Watching a Fire; Skimming across Water; Painting a Dragon and Dotting its Eyes

I should be marking papers on this, the last day of my Easter weekend, but instead, I’m checking my Twitterific and being sucked into reading blog posts. Clay Burell at has posted this tantalizing bit of info from Richard E. Nisbett’s The Geography of Thought: How Asians and Westerners Think Differently . . . and Why . The post picks up on Nisbett’s discussion of the different methods of writing taught it China. Burell presents this wonderful quote:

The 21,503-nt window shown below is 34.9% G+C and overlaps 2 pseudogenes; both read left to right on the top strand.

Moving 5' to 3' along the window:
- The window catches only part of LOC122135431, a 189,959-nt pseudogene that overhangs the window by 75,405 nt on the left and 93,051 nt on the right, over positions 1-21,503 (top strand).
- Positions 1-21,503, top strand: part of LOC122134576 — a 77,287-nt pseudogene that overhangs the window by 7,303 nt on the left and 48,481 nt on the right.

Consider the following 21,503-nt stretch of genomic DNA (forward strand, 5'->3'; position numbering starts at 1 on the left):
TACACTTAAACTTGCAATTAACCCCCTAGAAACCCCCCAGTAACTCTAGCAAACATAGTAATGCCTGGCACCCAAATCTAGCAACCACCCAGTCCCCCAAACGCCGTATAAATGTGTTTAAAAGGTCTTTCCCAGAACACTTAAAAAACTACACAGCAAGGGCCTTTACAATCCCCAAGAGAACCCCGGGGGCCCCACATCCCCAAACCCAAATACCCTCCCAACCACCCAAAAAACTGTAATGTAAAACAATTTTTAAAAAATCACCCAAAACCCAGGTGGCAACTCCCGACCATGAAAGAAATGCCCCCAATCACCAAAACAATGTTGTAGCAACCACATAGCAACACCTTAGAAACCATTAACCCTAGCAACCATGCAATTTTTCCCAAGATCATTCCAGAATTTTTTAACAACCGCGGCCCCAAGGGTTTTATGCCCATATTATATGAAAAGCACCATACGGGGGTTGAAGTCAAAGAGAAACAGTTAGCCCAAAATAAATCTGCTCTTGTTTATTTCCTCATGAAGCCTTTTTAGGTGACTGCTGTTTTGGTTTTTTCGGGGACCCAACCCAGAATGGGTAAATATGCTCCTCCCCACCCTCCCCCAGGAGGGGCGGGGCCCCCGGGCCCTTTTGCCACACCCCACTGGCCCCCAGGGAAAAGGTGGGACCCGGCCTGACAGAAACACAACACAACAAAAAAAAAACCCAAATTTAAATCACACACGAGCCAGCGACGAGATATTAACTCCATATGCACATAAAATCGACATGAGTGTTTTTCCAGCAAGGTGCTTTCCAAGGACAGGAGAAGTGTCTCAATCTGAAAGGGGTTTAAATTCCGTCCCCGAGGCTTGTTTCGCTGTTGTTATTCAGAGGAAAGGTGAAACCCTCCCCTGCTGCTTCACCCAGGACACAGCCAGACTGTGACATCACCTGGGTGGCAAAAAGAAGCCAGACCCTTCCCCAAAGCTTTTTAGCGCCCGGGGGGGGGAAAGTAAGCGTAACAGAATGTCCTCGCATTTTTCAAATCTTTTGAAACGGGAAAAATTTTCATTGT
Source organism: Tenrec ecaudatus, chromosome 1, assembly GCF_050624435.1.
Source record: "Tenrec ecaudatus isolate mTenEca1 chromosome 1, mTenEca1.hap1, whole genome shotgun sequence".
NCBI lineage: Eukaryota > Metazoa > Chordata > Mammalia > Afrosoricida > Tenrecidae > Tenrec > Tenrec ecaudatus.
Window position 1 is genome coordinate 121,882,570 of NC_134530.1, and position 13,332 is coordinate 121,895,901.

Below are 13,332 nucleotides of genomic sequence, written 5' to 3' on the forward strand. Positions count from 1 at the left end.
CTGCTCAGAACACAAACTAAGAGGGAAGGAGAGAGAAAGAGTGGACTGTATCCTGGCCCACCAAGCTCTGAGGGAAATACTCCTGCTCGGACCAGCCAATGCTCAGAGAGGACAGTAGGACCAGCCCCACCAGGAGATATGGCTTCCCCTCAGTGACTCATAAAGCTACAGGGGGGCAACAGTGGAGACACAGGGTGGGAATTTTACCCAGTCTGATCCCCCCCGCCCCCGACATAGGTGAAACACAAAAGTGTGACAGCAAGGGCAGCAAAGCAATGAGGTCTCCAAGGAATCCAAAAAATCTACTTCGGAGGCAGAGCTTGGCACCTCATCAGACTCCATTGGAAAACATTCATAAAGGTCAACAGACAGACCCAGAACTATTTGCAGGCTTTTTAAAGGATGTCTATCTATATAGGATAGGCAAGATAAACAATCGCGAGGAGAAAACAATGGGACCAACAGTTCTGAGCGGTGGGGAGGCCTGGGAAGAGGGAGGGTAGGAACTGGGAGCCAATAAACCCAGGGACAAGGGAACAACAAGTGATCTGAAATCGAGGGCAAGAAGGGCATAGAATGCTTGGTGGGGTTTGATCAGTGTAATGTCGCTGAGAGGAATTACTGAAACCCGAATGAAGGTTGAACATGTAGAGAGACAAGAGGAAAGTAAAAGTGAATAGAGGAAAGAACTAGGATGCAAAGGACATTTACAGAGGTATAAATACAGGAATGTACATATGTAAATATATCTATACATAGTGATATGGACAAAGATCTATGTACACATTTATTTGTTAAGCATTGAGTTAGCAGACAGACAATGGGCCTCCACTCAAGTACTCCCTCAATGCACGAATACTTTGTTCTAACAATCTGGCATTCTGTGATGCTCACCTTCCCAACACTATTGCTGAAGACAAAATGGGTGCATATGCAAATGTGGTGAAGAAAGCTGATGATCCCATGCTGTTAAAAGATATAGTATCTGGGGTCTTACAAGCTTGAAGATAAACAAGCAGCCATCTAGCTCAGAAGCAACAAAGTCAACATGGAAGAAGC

In Chinese literary criticism there are different methods of writing called “the method of watching a fire across the river” (detachment of style), “the method of dragonflies skimming across the water surface” (lightness of touch), “the method of painting a dragon and dotting its eyes” (bringing out the salient points). (p. 18)

I desperately want to know what all these things mean, so now I have to go find Nisbett’s book. One more thing to read. Damn you, Clay Burell.

2 responses

  1. Oh, I’m damned all right.

    FYI, if you do get the book, hold your nose through the preface or intro. It was so obvious it almost drove me off. It gets better with ch. 1 onwards.

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